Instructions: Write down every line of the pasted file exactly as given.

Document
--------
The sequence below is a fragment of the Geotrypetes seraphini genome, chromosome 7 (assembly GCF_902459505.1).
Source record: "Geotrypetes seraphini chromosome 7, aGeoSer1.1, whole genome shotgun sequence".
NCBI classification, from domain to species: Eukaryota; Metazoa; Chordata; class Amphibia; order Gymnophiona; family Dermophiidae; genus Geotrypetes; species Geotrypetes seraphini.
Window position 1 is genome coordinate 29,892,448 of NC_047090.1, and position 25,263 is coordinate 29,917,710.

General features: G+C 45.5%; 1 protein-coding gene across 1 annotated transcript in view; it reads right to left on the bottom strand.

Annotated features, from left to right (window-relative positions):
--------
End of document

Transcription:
The sequence below is a fragment of the Geotrypetes seraphini genome, chromosome 7 (assembly GCF_902459505.1).
Source record: "Geotrypetes seraphini chromosome 7, aGeoSer1.1, whole genome shotgun sequence".
NCBI classification, from domain to species: Eukaryota; Metazoa; Chordata; class Amphibia; order Gymnophiona; family Dermophiidae; genus Geotrypetes; species Geotrypetes seraphini.
Window position 1 is genome coordinate 29,892,448 of NC_047090.1, and position 25,263 is coordinate 29,917,710.

General features: G+C 45.5%; 1 protein-coding gene across 1 annotated transcript in view; it reads right to left on the bottom strand.

Annotated features, from left to right (window-relative positions):